They are used for control of a machine, as safety interlocks, or to count objects passing a point. A limit switch is an electromechanical device that consists of an actuator mechanically linked to a set of contacts. When an object comes into contact with the actuator, the device operates the contacts to make or break an electrical connection.
Limit switches are used in a variety of applications and environments because of their ruggedness, ease of installation, and reliability of operation. They can determine the presence or absence, passing, positioning, and end of travel of an object. They were first used to define the limit of travel of an object; hence the name "Limit Switch".
Standardized limit switches are industrial control components manufactured with a variety of operator types, including lever, roller plunger, and whisker type. Limit switches may be directly mechanically operated by the motion of the operating lever. A reed switch may be used to indicate proximity of a magnet mounted on some moving part. Proximity switches operate by the disturbance of an electromagnetic field, by capacitance, or by sensing a magnetic field.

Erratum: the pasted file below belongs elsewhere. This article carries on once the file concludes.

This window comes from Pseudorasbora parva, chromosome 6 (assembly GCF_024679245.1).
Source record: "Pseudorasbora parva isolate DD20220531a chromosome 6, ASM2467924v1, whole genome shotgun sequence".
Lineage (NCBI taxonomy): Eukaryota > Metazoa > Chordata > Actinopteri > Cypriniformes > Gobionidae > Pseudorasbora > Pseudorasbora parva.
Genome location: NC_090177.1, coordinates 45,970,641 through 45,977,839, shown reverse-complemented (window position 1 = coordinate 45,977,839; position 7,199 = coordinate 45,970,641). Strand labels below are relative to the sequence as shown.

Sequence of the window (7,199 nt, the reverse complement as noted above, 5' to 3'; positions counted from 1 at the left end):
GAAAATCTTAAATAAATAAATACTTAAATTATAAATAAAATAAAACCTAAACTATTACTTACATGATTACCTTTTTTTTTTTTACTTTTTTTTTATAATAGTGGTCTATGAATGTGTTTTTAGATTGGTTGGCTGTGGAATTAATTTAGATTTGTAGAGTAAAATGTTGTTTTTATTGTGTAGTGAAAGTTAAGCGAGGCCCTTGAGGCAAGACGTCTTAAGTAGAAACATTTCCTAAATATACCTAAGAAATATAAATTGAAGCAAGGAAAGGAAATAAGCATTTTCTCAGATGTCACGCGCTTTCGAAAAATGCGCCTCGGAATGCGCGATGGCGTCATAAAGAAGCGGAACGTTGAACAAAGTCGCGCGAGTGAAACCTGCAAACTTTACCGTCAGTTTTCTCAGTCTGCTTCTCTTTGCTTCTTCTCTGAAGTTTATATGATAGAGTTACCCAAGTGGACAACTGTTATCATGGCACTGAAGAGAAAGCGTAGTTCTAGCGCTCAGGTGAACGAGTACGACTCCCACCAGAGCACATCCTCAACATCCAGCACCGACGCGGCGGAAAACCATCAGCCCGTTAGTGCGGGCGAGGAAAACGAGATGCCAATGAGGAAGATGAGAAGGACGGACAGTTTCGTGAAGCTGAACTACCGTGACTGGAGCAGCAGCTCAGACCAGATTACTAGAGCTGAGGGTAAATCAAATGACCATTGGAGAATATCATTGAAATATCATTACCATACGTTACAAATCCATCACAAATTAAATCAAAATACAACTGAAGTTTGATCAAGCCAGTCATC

Rarely, a final operating device such as a lamp or solenoid valve will be directly controlled by the contacts of an industrial limit switch, but more typically the limit switch will be wired through a control relay, a motor contactor control circuit, or as an input to a programmable logic controller.
Miniature snap-action switch may be used for example as components of such devices as photocopiers, computer printers, convertible tops or microwave ovens to ensure internal components are in the correct position for operation and to prevent operation when access doors are opened. A set of adjustable limit switches are installed on a garage door opener to shut off the motor when the door has reached the fully raised or fully lowered position. A numerical control machine such as a lathe will have limit switches to identify maximum limits for machine parts or to provide a known reference point for incremental motions.
- Stephen Herman, Industrial Motor Control Cengage Learning, 2009 chapter 11 "Limit Switches" ISBN 1435442393,
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